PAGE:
Paul’s instructions in 1 Timothy that women are to dress modestly, learn silently, and find salvation in childbearing shape Christian identities and activities, but are routinely misread and misapplied. To make sense and good use of the instructions, a reader must consider the design and provenance of Paul’s letter.
In her introduction to Women in a Patriarchal World, Elaine Storkey reminds the reader of the important role that narrative theology has played in “both framing our doctrine and shaping our understanding of faith.”
Martin provides us with an historical context for the issue of women's roles in the church. She begins by tracing the patterns of male authority in both Old and New Testaments. She also describe some of the more contemporary views on submission of women, and continues with a chapter on how we have actually made God in our image, especially our sexual image.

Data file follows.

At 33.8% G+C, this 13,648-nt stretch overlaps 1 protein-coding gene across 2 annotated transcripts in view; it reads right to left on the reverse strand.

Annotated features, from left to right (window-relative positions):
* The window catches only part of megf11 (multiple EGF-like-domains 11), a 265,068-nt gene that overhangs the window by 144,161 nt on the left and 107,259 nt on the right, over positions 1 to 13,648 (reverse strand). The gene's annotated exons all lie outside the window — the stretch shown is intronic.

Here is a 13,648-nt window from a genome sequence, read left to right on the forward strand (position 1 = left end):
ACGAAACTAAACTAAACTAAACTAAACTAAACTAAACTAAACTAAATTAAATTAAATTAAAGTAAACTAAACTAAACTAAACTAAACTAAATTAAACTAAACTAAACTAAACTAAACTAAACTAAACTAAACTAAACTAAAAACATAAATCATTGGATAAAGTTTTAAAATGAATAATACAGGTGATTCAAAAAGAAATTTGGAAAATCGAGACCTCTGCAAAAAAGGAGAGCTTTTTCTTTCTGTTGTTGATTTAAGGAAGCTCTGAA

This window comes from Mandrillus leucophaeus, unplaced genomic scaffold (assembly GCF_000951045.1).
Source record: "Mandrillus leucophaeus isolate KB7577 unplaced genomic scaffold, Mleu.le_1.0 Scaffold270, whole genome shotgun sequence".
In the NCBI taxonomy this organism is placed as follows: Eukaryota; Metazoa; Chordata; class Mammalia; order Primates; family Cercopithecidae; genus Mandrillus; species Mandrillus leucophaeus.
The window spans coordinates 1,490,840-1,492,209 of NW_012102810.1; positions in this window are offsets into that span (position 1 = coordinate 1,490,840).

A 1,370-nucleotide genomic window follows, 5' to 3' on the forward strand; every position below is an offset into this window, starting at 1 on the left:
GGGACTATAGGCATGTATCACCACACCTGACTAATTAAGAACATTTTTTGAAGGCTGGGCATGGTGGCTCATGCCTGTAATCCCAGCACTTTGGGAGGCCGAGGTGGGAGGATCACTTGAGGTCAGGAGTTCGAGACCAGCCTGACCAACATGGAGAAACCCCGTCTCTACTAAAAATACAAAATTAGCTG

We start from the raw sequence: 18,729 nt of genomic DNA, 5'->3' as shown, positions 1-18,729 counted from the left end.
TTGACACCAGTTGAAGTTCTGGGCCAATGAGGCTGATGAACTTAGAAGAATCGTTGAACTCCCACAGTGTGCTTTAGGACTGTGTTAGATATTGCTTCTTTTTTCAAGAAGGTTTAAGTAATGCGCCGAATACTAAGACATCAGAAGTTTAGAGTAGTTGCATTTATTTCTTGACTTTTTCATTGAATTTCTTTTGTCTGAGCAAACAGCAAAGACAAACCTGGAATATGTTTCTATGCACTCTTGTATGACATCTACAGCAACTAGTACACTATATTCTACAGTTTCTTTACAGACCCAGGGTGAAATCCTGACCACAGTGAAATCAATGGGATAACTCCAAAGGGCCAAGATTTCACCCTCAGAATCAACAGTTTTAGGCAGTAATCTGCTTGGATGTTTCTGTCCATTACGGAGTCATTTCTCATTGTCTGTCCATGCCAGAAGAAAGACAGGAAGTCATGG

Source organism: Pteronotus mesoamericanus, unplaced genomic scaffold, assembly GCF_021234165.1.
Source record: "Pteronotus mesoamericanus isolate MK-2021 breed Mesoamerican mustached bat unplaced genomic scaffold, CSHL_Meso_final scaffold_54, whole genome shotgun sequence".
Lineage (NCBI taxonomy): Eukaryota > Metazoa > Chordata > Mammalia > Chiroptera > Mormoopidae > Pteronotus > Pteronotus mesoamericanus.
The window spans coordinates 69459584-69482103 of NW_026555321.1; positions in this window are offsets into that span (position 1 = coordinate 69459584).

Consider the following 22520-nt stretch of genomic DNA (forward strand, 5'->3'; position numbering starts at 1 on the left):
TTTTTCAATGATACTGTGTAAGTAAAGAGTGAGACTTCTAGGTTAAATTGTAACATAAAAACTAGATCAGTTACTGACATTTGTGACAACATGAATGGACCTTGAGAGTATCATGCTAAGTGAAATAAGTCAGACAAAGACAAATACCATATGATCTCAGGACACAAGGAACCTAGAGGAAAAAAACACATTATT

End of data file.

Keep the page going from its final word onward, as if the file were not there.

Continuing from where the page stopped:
This book is about widows, but some of the widows chosen are better known as mothers or because of their remarriages. It is written for widows, and for women in crisis. It quietly and simply speaks words of comfort, encouragement, and practical advice.
This book is useful for more than widows. Many of the issues focused on such as generosity, prayer, and faith are issues that have been important to me as a life-long single woman.
The church’s outreach to the world is enhanced when the gifts given to all God’s people, including laity, women and youth, are affirmed and utilized. Ministry needs to be based on gifting not gender, on witnessing not categories, on biblical teaching not status. When gifting is denied because of gender, status, or age, kingdom ministry is diminished.
Hosts Erin and Blake sit down with Dr. Lissa Wray Beal and discuss her articles and commentaries and how they are redeeming the stories of and bringing the women of the Old Testament to their important place in the biblical narrative.